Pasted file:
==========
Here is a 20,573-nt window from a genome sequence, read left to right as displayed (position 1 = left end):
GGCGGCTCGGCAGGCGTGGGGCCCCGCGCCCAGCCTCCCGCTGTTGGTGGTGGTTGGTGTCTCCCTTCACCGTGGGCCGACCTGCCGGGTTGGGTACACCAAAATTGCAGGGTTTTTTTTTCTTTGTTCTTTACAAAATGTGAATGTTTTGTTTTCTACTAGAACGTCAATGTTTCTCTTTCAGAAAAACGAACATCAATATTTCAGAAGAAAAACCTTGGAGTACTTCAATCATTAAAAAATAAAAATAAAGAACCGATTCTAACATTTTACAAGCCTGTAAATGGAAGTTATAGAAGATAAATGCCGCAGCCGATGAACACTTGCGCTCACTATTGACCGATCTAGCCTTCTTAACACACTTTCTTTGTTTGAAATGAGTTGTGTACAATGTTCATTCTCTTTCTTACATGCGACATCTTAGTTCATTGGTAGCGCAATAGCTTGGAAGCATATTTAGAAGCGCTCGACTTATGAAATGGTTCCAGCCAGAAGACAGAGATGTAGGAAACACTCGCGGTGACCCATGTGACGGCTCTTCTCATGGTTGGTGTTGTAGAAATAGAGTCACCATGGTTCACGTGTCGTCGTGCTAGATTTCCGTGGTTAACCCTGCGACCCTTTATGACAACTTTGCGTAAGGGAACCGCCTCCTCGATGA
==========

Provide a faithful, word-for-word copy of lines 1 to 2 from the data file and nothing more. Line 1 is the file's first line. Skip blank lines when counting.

Here is a 20,573-nt window from a genome sequence, read left to right as displayed (position 1 = left end):
GGCGGCTCGGCAGGCGTGGGGCCCCGCGCCCAGCCTCCCGCTGTTGGTGGTGGTTGGTGTCTCCCTTCACCGTGGGCCGACCTGCCGGGTTGGGTACACCAAAATTGCAGGGTTTTTTTTTCTTTGTTCTTTACAAAATGTGAATGTTTTGTTTTCTACTAGAACGTCAATGTTTCTCTTTCAGAAAAACGAACATCAATATTTCAGAAGAAAAACCTTGGAGTACTTCAATCATTAAAAAATAAAAATAAAGAACCGATTCTAACATTTTACAAGCCTGTAAATGGAAGTTATAGAAGATAAATGCCGCAGCCGATGAACACTTGCGCTCACTATTGACCGATCTAGCCTTCTTAACACACTTTCTTTGTTTGAAATGAGTTGTGTACAATGTTCATTCTCTTTCTTACATGCGACATCTTAGTTCATTGGTAGCGCAATAGCTTGGAAGCATATTTAGAAGCGCTCGACTTATGAAATGGTTCCAGCCAGAAGACAGAGATGTAGGAAACACTCGCGGTGACCCATGTGACGGCTCTTCTCATGGTTGGTGTTGTAGAAATAGAGTCACCATGGTTCACGTGTCGTCGTGCTAGATTTCCGTGGTTAACCCTGCGACCCTTTATGACAACTTTGCGTAAGGGAACCGCCTCCTCGATGA